One of the clues to projection of shadow content is the degree of negative emotion aroused in us by something in the outside world – often other people. It can be something they do, or even just the way they look. Projection is accompanied by emotion. Jung distinguished between ‘feeling’ (a function which evaluates) and ’emotion’ (a physiological affect). If there is no projection of something which is at the root personal, it is possible to evaluate something (or someone) external as being ‘bad’, without being greatly upset, experiencing, at most, a sense of regret or pity. If the emotion is stronger than that, then we may want to ask ourselves what of ourselves we see in what is making us feel that way. That said, it is important to note that not all projection is negative, that at some level it may all be projection given our subjective perspectives, and that there is a place in the world for righteous anger which motivates social action for change.

One of the advantages of withdrawing one’s shadow projections and owning our own ‘stuff’ is that the external world may brighten up a little for ourselves and those around us, since we won’t be projecting so much of a negative nature outwards and saying, ‘That’s just how the world is, life’s a bitch and then you die.’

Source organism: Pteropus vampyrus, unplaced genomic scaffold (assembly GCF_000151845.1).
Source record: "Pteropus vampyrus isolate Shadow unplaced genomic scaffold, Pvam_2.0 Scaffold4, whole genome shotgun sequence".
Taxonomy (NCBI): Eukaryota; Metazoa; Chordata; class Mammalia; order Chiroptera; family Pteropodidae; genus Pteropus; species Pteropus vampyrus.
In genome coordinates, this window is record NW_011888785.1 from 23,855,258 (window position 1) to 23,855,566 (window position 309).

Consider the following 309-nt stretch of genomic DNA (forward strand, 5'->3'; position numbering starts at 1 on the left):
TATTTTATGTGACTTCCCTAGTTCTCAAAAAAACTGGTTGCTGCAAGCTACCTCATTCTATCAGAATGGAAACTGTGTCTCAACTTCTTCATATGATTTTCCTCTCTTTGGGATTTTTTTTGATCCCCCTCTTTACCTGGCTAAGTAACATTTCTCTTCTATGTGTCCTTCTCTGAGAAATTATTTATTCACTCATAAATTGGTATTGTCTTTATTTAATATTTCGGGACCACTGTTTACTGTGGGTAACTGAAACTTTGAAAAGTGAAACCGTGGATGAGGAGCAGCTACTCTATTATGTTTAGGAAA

There is also truth in the ‘Golden Shadow’ observation that there are things of value which we have disowned, both aptitudes and qualities, in the Shadow. The person who blushes, and qualifies, and resists, and is generally tremendously uncomfortable when asked to sing may have a part of them which wants nothing more than to belt out a round or two of something raucous, commanding the admiration of those around. Thus the popularity of having a few in a Karoke bar. Also, without going into great detail, life energy (libido) is locked up in the Shadow, energy we could all probably use more of.